Analysis of Airgun Pulses During Marine Seismic Reflection Surveys
Prof. Shima Abadi
Engineering and Mathematics, University of Washington
When: July 15, 2019 | 2-3 PM
Where: CEME 2202 | 6250 Applied Science Lane
Abstract: Marine seismic reflection surveys use acoustic energy to image the structure of the seafloor. Broadband impulsive sound signals are generated by an array of airguns and recorded by single or multiple long horizontal hydrophone arrays towed behind a vessel. The high sound intensity of airgun signals can have impacts on marine mammals that communicate in those frequencies. To better mitigate against those impacts, safety radii are defined to ensure animals are not exposed to high sound levels. Establishing safety radii strongly depends on transmission loss (TL) in the ocean environment, i.e., the acoustic energy loss between the airguns and the receivers. In this talk, I use both simulation and experiment to characterize the transmission loss, and hence the sound levels radiated from a seismic source, in the vicinity of a seismic survey. The experimental data utilized in this study are from the COAST (Cascadia Open-Access Seismic Transects) seismic reflection survey conducted in the NE Pacific Ocean in summer 2012. The seismic source array used on this cruise consisted of 36 airguns with a total volume of 6600 cubic inches. At each shot, 16.382-second data with a sampling rate of 500 Hz were recorded by an 8 km hydrophone array consisted of 636 hydrophone groups that were towed between 258.5 m and 8418.3 m behind the seismic source array. This study will use over 2 million shots spanning a wide range of water depths between 41.8 m to 9670.2 m to describe the differences between the propagation of airgun pulses in shallow water and deep water.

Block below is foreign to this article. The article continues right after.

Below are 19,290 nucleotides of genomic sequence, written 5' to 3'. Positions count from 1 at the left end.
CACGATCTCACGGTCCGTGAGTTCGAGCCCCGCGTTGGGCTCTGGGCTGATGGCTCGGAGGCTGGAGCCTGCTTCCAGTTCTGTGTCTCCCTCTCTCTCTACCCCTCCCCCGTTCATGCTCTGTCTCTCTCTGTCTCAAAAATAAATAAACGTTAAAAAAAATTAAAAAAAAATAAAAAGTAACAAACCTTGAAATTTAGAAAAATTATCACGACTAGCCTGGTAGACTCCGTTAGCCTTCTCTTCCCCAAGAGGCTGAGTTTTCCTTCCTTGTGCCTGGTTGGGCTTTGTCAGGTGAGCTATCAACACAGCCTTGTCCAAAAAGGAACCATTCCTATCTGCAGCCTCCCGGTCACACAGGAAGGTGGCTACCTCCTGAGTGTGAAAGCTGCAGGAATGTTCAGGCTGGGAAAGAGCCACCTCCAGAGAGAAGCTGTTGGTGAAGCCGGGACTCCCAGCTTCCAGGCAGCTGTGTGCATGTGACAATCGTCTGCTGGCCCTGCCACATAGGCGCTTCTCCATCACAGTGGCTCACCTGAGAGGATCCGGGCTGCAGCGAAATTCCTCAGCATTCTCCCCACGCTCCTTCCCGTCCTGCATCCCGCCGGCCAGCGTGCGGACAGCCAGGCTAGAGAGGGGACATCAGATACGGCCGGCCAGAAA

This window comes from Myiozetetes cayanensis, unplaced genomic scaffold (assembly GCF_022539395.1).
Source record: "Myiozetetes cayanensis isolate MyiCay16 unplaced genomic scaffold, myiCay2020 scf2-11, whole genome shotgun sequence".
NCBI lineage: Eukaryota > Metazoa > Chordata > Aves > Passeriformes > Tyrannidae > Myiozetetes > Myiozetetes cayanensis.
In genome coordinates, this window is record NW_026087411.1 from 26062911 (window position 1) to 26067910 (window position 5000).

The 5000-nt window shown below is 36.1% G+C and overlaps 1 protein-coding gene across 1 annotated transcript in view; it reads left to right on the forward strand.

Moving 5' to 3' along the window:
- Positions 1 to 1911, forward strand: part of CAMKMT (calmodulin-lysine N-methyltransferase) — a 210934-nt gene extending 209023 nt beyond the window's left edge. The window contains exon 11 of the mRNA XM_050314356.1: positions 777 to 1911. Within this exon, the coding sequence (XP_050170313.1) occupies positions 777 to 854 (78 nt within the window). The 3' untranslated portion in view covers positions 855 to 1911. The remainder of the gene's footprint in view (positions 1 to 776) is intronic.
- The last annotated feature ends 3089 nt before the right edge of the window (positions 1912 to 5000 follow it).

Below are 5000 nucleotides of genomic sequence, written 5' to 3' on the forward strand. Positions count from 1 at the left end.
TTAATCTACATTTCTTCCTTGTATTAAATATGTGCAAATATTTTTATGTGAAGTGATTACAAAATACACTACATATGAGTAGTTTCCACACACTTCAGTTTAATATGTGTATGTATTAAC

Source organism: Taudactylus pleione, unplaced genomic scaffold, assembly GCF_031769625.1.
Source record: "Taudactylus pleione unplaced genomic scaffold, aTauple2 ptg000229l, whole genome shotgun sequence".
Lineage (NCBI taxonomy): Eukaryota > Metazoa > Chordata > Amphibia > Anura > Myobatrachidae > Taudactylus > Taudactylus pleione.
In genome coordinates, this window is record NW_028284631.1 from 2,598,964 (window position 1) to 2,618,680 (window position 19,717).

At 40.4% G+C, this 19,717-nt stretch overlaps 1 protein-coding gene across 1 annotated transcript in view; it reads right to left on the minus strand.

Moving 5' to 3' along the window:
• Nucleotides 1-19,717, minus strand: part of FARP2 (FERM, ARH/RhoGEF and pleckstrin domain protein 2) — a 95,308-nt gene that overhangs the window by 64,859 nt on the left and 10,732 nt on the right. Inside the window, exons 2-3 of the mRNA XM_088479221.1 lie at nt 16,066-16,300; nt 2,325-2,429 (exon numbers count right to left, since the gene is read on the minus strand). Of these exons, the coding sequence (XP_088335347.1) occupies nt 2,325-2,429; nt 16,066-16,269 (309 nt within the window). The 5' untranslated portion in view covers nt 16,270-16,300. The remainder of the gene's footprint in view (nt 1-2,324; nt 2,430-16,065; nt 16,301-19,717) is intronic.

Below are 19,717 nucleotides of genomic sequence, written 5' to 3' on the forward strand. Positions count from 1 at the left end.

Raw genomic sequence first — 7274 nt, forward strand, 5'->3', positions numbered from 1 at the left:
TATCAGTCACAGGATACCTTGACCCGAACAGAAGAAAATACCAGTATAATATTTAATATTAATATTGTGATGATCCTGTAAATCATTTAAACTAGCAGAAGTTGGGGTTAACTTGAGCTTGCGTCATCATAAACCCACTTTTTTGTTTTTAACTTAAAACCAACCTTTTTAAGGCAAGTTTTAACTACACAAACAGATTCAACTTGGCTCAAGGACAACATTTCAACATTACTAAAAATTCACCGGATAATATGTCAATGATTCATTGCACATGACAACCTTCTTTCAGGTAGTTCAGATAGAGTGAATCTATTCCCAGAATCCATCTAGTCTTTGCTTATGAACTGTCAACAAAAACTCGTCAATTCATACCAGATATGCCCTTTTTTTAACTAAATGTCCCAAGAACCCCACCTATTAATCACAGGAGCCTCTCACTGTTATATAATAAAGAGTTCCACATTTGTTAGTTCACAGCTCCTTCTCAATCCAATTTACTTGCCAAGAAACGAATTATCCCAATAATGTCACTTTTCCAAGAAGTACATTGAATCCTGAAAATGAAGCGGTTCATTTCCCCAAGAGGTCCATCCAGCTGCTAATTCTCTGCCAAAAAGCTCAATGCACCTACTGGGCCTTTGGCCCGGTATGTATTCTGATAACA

Biography: Shima Abadi received the B.S. degree in Mechanical Engineering from the University of Tehran, Iran in 2008, the M.S. degree in Mechanical Engineering from the University of Michigan in 2010, and the M.S. degree in Applied Mathematics and the Ph.D. degree in Mechanical Engineering from the University of Michigan in 2013. She was a Postdoctoral Research Scientist at the Lamont-Doherty Earth Observatory at the Columbia University and a Visiting Scientist at the School of Oceanography at the University of Washington from 2013 to 2015. She is currently an Assistant Professor in Mechanical Engineering and an Affiliate Assistant Professor in Electrical Engineering at the University of Washington. Her research primarily focuses on acoustical signal processing in ocean sciences. She worked on a broad range of topics such as blind deconvolution, sound source localization, direction-of-arrival (DOA) estimation, acoustical imaging, and animal bioacoustics. Dr. Abadi has received two best paper awards from the Acoustical Society of America in 2009 and 2013. She is currently working on mitigating seismic airgun noise, analyzing ocean ambient noise, and developing graph signal processing algorithms for analyzing data collected by large, dynamic, and irregular underwater networks.